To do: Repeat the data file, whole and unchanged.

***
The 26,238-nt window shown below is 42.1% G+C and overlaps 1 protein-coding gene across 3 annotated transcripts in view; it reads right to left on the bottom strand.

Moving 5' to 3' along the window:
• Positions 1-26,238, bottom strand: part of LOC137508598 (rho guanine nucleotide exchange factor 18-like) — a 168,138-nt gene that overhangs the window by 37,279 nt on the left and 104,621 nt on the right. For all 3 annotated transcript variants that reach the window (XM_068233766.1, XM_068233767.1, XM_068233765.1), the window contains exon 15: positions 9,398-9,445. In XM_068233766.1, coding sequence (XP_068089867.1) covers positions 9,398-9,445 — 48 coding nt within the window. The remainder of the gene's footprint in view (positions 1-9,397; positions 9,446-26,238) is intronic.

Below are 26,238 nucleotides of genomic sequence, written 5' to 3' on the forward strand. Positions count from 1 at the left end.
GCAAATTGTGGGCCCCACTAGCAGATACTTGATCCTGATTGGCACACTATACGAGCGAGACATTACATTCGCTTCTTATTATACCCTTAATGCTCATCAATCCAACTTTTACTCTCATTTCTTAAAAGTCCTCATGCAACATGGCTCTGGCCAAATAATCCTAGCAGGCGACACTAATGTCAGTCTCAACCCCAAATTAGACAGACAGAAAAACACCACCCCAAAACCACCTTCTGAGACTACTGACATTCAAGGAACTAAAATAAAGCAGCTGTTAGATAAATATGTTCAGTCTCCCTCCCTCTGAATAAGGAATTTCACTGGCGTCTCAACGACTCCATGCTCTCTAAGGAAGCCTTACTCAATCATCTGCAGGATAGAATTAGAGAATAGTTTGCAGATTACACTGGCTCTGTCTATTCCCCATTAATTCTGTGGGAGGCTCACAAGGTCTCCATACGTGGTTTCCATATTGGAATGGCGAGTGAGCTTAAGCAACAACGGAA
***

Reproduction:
The 26,238-nt window shown below is 42.1% G+C and overlaps 1 protein-coding gene across 3 annotated transcripts in view; it reads right to left on the bottom strand.

Moving 5' to 3' along the window:
• Positions 1-26,238, bottom strand: part of LOC137508598 (rho guanine nucleotide exchange factor 18-like) — a 168,138-nt gene that overhangs the window by 37,279 nt on the left and 104,621 nt on the right. For all 3 annotated transcript variants that reach the window (XM_068233766.1, XM_068233767.1, XM_068233765.1), the window contains exon 15: positions 9,398-9,445. In XM_068233766.1, coding sequence (XP_068089867.1) covers positions 9,398-9,445 — 48 coding nt within the window. The remainder of the gene's footprint in view (positions 1-9,397; positions 9,446-26,238) is intronic.

Below are 26,238 nucleotides of genomic sequence, written 5' to 3' on the forward strand. Positions count from 1 at the left end.
GCAAATTGTGGGCCCCACTAGCAGATACTTGATCCTGATTGGCACACTATACGAGCGAGACATTACATTCGCTTCTTATTATACCCTTAATGCTCATCAATCCAACTTTTACTCTCATTTCTTAAAAGTCCTCATGCAACATGGCTCTGGCCAAATAATCCTAGCAGGCGACACTAATGTCAGTCTCAACCCCAAATTAGACAGACAGAAAAACACCACCCCAAAACCACCTTCTGAGACTACTGACATTCAAGGAACTAAAATAAAGCAGCTGTTAGATAAATATGTTCAGTCTCCCTCCCTCTGAATAAGGAATTTCACTGGCGTCTCAACGACTCCATGCTCTCTAAGGAAGCCTTACTCAATCATCTGCAGGATAGAATTAGAGAATAGTTTGCAGATTACACTGGCTCTGTCTATTCCCCATTAATTCTGTGGGAGGCTCACAAGGTCTCCATACGTGGTTTCCATATTGGAATGGCGAGTGAGCTTAAGCAACAACGGAA